Older patients, especially in the US, also take a high number of prescription medications, which may similarly exclude participation. Even if these patients do not take an exclusionary medication at screening, trial protocols instruct investigators to enroll only patients whose medication profiles are stable and not likely to change through the course of the study. Protocols generally include patients taking AD medications, although these medications are subject to the same requirements. Thus, when enrolling mild patients who take only an acetylcholinesterase inhibitor (AChEI), the investigator is forced to consider whether to enroll the patient or start memantine (approved only in moderate-to-severe disease) to ensure stability through the course of the trial. Choosing the latter forces a delay in trial initiation and increases the likelihood that the patient will not be enrolled due to study closure or another reason.
Previous participation in an AD trial may exclude enrollment. Late-stage trials generally exclude participants of earlier-phase studies of the same drug. Similarly, most trials of active or passive immunization now exclude patients who have previously participated in a trial of any AD immunotherapy. In fact, for some ongoing trials, choosing to enroll means lifelong participation in one and only one trial. For example, the ADCS trial of nerve growth factor gene transfer aims to follow participants to autopsy and, given that subjects receive a therapy that is anticipated to deliver its therapeutic effect for as long as the neurons receiving it survive, being accepted into other trials is unlikely for recipients of the active therapy.
Some patients may be unwilling or unable to participate because of the procedures involved in a study. Individuals with pacemakers cannot undergo study-required MRIs and thus are excluded from trials that require imaging to ensure safety or use volumetric measures as mandatory outcomes. Many patients experience anxiety related to study procedures such as lumbar punctures. One phase II investigation of a gamma secretase inhibitor in prodromal AD is enrolling participants in the randomly assigned treatment trial only if they meet specific criteria related to cerebrospinal fluid protein analysis. Individuals unable or unwilling to undergo lumbar puncture are ineligible. Neuropsychological testing remains the hallmark of AD trials, co-primary outcome measures for all registration trials include one cognitive measure, and essentially all trials include a broad array of psychometric tests. For many trials, cognitive testing batteries are limited to the English language. Often, individuals not able to complete cognitive testing in the available languages at a study site are excluded. Such testing may require 3 to 5 hours to complete and can result in frustration and distress for the participant [24
]. In subjects aware of their impairment, the reminder of their cognitive struggles can be overwhelming and may result in an unwillingness to participate.
Not all AD patients are aware of their impairment and those who lack insight may also lack the capacity to give informed consent. Some recent trials of aggressive therapies exclude individuals not able to demonstrate the capacity to provide consent. In these trials, the inability to comprehend trial-related procedures and risks is a barrier to participation. The majority of AD trials, however, facilitate participation by permitting a legally authorized representative to give the informed consent on behalf of a patient who lacks the capacity to do so for him- or herself. Most AD patients wish to be involved in the decision of whether to participate [25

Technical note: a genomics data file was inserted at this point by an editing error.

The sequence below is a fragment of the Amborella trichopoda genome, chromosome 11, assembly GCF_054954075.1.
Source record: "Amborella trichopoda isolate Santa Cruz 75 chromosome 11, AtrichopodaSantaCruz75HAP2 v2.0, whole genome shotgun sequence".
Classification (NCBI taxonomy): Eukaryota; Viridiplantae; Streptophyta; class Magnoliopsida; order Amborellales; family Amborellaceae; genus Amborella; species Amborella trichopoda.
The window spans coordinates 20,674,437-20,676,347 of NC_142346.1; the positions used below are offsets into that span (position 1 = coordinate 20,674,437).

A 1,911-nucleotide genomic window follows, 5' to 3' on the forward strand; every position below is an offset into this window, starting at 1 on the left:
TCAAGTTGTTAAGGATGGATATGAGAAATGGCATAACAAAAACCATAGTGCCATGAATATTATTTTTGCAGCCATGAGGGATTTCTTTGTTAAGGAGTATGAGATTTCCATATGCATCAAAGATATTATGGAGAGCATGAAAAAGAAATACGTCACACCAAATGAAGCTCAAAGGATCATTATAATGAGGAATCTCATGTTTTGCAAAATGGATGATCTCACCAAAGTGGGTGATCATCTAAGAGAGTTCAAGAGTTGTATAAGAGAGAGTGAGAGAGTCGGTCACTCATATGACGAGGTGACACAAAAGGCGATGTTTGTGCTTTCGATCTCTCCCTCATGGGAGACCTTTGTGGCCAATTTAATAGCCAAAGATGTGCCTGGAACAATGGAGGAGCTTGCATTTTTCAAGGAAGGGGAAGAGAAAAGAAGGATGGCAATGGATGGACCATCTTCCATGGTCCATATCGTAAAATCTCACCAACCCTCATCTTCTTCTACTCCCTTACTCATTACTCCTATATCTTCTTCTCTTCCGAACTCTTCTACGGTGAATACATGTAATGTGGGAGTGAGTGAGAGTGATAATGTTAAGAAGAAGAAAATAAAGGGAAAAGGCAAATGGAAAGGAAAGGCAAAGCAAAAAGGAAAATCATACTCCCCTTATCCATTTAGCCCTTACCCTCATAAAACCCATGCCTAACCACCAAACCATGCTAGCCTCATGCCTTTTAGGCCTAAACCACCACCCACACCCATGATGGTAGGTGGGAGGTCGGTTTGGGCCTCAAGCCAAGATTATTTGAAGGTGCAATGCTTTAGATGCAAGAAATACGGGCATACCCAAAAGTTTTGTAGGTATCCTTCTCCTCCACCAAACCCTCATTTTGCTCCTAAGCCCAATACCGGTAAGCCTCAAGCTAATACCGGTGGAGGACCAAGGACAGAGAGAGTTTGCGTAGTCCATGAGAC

], and dyads that enroll in trials are likely to reach a joint decision. Although it is not clear how often it occurs, disagreement between patients and caregivers about participation can be a barrier to enrollment [21
Barriers related to the study partner
Patients who do not have a suitable study partner cannot be enrolled in AD trials. The study partner must be an individual familiar with the patient's medical and personal situation and the primary caregiver most often fills this critical role. At screening, the study partner provides an accurate medical history. Following enrollment, they provide transportation to study visits and serve as informants in a variety of study procedures and outcome measures. Between study visits, they monitor study and medication adherence.
The role of the caregiver in the decision to participate in an AD trial is as important as that of the patient. Often, caregivers choose to participate in AD clinical trials out of hope for medical benefit for the patient [21
]. Other motivations include desperation resulting from a lack of other treatment options [21
] and a desire to help medical science pursue a cure [21
]. Trials offer the opportunity to interact with AD experts and access to new technologies that might not be covered by insurance.
If a study partner faces insurmountable barriers to participation, then it is unlikely that the patient will participate. Caregivers who decline participation cite a variety of factors that lead to their decision. Some caregivers cite the need to travel to the study site [21
], and offering car services to facilitate transportation or performing at least a portion of study visits in the home increases the likelihood that caregivers will support a decision to participate [31
]. Individuals who report travel as a barrier, however, are not necessarily those who reside furthest from study sites. This suggests that, at least for some caregivers who decline participation, emotional and attitudinal factors about the logistics of travel play a large role.
Caregivers also face emotional burdens [32
]. They often cite the fear of side effects for the patient as a barrier to participation [21
]. Many caregivers do not distinguish risks or benefits for the patient from risks or benefits for themselves [21
]. The patient is most often a spouse or parent, and the caregiver does not wish to increase the patient's medical burden. Furthermore, increased medical burden for the patient is increased burden on the primary caregiver.
Finally, some caregivers cite the risk that the patient will not benefit from participation as a barrier to enrollment [27
]. Some caregivers who decline enrollment cite doubts about the potential efficacy of the agent under investigation as reason for refusing participation [28
]. These caregivers may defer participation in one trial to participate in another, more promising study. The same individuals are likely to cite the 'risk' of placebo as a deterrent to participation.